Even though asphalt is one of the oldest surfacing technologies in the world, with a history that stretches back to our earliest times, advances in asphalt paving continue to march on. We keep finding new ways to make asphalt quicker and easier to lay as well as finding new ways to make it safer for people and the environment.
Today, asphalt processes based around reclamation and recycling are the foundation of most modern asphalt work with specialized techniques and equipment involved. If you’ve ever been curious about the technologies behind modern asphalt, here are three modern processes that Bannon Paving is proud to utilize!
Modern Asphalt Processes: Milling, Pulverizing, and Stabilization
Asphalt milling is easy to confuse with pulverizing, since both fundamentally involve pulling up and crushing existing pavement. Milling, however, is a recycling and re-paving procedure, aimed at removing the top layer of asphalt from a street, parking lot or driveway without disturbing the sub-base.
A large machine, called a cold planer, slowly drives down the street, trailing a drumhead covered in spikes that dig into the asphalt, rip it up, and capture it. A series of conveyor belts carry the milled asphalt to waiting trucks, and then the reclaimed asphalt is taken back to the plant to be mixed in with new paving.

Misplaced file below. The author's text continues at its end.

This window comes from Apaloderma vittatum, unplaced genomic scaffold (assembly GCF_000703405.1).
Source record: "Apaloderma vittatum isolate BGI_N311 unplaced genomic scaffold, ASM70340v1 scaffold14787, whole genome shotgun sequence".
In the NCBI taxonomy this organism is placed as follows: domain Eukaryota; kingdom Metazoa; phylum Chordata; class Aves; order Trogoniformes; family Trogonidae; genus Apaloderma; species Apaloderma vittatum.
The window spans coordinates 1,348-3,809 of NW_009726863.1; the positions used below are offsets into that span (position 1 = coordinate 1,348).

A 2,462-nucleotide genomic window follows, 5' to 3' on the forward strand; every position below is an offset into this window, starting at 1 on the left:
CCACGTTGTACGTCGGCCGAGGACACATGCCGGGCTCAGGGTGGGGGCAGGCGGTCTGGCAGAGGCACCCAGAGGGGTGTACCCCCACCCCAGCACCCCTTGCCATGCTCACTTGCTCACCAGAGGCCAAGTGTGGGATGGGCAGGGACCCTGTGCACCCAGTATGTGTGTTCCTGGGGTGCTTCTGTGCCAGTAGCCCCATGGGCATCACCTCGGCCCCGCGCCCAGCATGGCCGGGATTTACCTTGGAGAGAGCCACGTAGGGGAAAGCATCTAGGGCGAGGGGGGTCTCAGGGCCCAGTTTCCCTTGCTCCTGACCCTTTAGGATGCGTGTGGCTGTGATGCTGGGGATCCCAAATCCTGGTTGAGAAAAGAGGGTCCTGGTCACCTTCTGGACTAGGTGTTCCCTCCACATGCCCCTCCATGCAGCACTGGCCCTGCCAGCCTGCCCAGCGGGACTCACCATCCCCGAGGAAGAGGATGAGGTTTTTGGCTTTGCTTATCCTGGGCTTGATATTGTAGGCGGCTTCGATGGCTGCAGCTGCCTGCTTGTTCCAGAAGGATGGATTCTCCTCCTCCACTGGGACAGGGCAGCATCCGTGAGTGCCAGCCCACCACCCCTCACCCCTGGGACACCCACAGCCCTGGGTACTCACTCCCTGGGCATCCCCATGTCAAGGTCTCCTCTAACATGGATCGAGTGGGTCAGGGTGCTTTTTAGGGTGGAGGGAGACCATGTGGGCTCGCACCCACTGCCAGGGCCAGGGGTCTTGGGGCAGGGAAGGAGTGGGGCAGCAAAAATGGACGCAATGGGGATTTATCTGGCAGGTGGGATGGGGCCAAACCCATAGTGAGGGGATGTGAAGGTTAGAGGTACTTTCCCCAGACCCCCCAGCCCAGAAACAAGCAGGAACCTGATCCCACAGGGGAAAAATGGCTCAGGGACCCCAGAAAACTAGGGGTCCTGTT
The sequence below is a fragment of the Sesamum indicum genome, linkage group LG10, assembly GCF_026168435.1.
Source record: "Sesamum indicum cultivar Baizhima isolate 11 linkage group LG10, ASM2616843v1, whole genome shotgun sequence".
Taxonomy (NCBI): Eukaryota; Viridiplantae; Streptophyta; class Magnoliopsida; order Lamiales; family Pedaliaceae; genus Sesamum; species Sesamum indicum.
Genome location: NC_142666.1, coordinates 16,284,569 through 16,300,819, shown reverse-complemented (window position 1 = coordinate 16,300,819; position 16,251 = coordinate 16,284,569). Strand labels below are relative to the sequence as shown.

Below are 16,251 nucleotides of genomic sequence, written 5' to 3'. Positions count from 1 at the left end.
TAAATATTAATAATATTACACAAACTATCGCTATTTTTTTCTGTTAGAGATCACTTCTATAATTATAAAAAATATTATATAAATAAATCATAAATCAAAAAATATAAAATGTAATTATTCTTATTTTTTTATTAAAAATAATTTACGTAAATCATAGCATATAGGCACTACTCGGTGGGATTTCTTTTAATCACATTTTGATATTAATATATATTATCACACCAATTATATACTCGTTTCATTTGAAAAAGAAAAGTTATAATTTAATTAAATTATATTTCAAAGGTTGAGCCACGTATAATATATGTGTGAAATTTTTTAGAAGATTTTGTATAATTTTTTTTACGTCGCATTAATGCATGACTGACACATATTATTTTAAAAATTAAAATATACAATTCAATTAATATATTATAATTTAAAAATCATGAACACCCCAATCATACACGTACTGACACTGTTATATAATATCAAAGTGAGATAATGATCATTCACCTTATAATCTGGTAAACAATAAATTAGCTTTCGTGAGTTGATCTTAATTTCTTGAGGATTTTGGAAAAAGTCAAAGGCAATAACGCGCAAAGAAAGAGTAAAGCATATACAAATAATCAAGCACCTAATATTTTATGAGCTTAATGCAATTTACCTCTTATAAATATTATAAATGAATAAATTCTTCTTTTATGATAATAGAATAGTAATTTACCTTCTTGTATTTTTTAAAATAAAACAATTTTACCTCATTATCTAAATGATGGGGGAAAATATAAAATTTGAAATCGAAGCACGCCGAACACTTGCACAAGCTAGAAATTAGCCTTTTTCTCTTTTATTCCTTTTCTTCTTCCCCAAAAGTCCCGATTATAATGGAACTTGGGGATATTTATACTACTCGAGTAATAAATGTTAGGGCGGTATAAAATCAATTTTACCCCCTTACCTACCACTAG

The milling process leaves the sub-base intact so new asphalt can be installed over top, creating a new, smooth surface that saves both time and money on a paving project. Moreover, recycling the old top surface and bypasing a full reconstruction boasts environmental benefits.
Milling is also employed when a roadway has become too elevated, due to repeated repaving, and needs a few inches taken off the top.
Pulverizing is similar to milling, in that a huge machine drives along the roadway, ripping up existing asphalt. Unlike milling, pulverization is the first stage in reusing asphalt to re-pave the same area.
Pulverization leaves several inches of ground-up asphalt where old asphalt paving used to be. This makes it possible to then reform that asphalt into a solid surface, through stabilization.
Stabilization is the second part of the process begun through pulverizing. Once the crushed asphalt is left behind, a mixture of tar and other waterproofing and binding agents is overlaid, so that the binding fluid thoroughly mixes in with the crushed asphalt.
After a day or so to harden, the result is a rebuilt asphalt road or driveway – made using a minimum of new material, but every bit as strong and reliable as when the road was laid in the first place. Between pulverizing and stabilization, it’s possible to quickly replace asphalt with a minimum of cost, effort, and traffic disruption.